Field Notes
U.S. Fish & Wildlife Service
Field Notes Entry   
Service Completes90-Day Finding on the Texas Kangaroo Rat
Southwest Region, March 8, 2011
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The Arlington Field Office completed a 90-day finding on a petition to list the Texas kangaroo rat as threatened or endangered, which published in the Federal Register on March 8, 2011. The Texas kangaroo rat is a small, brown mammal with a white belly and a long white-tipped tail. It primarily feeds on grass seeds, although it will also eat other seeds, leaves, fruits and flowers.

Historically, the Texas kangaroo rat could be found in 11 Texas counties - Archer, Baylor, Childress, Clay, Cottle, Foard, Hardeman, Montague, Motley, and Wichita, and two Oklahoma counties - Comanche and Cotton. This species inhabits arid rangelands, with short, sparse grasses and require areas of bare ground for dust bathing that are often not available in areas of dense vegetation.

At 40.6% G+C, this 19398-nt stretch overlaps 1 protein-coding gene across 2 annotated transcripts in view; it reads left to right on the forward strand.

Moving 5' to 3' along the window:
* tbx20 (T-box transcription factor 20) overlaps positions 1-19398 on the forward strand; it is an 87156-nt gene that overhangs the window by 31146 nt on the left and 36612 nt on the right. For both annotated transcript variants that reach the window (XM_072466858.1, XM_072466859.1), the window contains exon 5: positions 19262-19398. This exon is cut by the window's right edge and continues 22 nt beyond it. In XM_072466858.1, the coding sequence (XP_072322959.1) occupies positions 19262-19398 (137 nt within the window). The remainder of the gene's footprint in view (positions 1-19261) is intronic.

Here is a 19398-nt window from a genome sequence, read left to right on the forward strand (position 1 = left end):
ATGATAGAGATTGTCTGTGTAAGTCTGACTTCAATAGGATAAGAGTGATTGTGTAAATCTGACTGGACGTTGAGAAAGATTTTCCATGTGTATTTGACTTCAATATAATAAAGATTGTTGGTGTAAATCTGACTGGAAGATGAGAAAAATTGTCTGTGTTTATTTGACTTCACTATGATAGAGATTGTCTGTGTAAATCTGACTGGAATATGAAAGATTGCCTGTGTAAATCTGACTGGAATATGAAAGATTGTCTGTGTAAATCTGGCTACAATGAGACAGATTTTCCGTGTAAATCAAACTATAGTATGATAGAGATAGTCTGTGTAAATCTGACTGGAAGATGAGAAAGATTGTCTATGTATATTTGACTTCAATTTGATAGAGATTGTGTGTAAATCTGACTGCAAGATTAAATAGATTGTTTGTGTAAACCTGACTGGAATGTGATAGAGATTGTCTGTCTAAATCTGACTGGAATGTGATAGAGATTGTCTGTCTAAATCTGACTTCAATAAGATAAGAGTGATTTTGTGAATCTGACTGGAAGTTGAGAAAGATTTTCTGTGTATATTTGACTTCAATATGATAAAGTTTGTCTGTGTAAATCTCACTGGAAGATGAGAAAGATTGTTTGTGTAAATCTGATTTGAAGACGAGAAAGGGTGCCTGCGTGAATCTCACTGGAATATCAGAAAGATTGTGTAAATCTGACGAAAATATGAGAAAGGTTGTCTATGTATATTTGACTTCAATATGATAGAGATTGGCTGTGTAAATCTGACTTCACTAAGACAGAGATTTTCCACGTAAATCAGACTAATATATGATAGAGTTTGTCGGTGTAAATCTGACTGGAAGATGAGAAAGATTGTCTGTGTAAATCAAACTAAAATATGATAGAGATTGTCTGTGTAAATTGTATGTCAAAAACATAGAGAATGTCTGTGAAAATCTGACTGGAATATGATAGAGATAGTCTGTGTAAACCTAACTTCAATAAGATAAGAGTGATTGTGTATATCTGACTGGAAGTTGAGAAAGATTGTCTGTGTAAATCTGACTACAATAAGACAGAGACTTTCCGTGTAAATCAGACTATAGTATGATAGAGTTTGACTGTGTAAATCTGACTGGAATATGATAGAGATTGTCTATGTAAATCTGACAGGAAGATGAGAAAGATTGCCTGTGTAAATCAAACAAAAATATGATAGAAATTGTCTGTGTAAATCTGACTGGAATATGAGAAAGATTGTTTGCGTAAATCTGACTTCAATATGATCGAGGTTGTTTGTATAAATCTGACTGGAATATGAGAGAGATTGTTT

Texas kangaroo rats construct burrows in areas that are not prone to flooding and that contain soils conducive to such activities. The petition presented substantial information that listing this species may be warranted, primarily due to the conversion of native grassland habitat to cultivated cropland. The Service has requested information on the Texas kangaroo rat to aid in the preparation of a 12-month finding.

Contact Info: Tom Cloud, 817-277-1100, tom_cloud@fws.gov
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